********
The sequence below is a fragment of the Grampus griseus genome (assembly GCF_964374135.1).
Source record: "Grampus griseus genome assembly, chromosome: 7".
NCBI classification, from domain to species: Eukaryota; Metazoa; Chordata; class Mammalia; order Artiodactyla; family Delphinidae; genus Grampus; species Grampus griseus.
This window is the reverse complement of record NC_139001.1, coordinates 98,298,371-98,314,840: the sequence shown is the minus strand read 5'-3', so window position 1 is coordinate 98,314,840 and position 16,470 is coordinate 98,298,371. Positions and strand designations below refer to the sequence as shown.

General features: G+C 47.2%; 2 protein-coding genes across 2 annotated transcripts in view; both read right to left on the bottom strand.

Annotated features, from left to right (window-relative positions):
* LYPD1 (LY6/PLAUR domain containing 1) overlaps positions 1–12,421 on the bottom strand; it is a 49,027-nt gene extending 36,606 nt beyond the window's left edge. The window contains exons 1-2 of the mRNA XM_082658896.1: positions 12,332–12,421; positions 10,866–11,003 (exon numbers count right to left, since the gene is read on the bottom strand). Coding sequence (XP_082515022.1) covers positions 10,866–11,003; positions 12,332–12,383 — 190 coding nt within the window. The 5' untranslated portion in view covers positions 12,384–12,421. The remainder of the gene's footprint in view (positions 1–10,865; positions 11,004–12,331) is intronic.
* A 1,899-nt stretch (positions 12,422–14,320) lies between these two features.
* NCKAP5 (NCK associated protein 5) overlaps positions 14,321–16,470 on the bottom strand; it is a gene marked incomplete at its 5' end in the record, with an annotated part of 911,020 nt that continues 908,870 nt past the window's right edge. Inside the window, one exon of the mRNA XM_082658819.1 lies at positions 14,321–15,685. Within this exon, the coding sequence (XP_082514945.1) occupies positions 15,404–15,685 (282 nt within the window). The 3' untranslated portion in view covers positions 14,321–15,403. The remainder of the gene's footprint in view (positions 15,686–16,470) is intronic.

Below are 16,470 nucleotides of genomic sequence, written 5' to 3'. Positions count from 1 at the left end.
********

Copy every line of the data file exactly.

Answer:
The sequence below is a fragment of the Grampus griseus genome (assembly GCF_964374135.1).
Source record: "Grampus griseus genome assembly, chromosome: 7".
NCBI classification, from domain to species: Eukaryota; Metazoa; Chordata; class Mammalia; order Artiodactyla; family Delphinidae; genus Grampus; species Grampus griseus.
This window is the reverse complement of record NC_139001.1, coordinates 98,298,371-98,314,840: the sequence shown is the minus strand read 5'-3', so window position 1 is coordinate 98,314,840 and position 16,470 is coordinate 98,298,371. Positions and strand designations below refer to the sequence as shown.

General features: G+C 47.2%; 2 protein-coding genes across 2 annotated transcripts in view; both read right to left on the bottom strand.

Annotated features, from left to right (window-relative positions):
* LYPD1 (LY6/PLAUR domain containing 1) overlaps positions 1–12,421 on the bottom strand; it is a 49,027-nt gene extending 36,606 nt beyond the window's left edge. The window contains exons 1-2 of the mRNA XM_082658896.1: positions 12,332–12,421; positions 10,866–11,003 (exon numbers count right to left, since the gene is read on the bottom strand). Coding sequence (XP_082515022.1) covers positions 10,866–11,003; positions 12,332–12,383 — 190 coding nt within the window. The 5' untranslated portion in view covers positions 12,384–12,421. The remainder of the gene's footprint in view (positions 1–10,865; positions 11,004–12,331) is intronic.
* A 1,899-nt stretch (positions 12,422–14,320) lies between these two features.
* NCKAP5 (NCK associated protein 5) overlaps positions 14,321–16,470 on the bottom strand; it is a gene marked incomplete at its 5' end in the record, with an annotated part of 911,020 nt that continues 908,870 nt past the window's right edge. Inside the window, one exon of the mRNA XM_082658819.1 lies at positions 14,321–15,685. Within this exon, the coding sequence (XP_082514945.1) occupies positions 15,404–15,685 (282 nt within the window). The 3' untranslated portion in view covers positions 14,321–15,403. The remainder of the gene's footprint in view (positions 15,686–16,470) is intronic.

Below are 16,470 nucleotides of genomic sequence, written 5' to 3'. Positions count from 1 at the left end.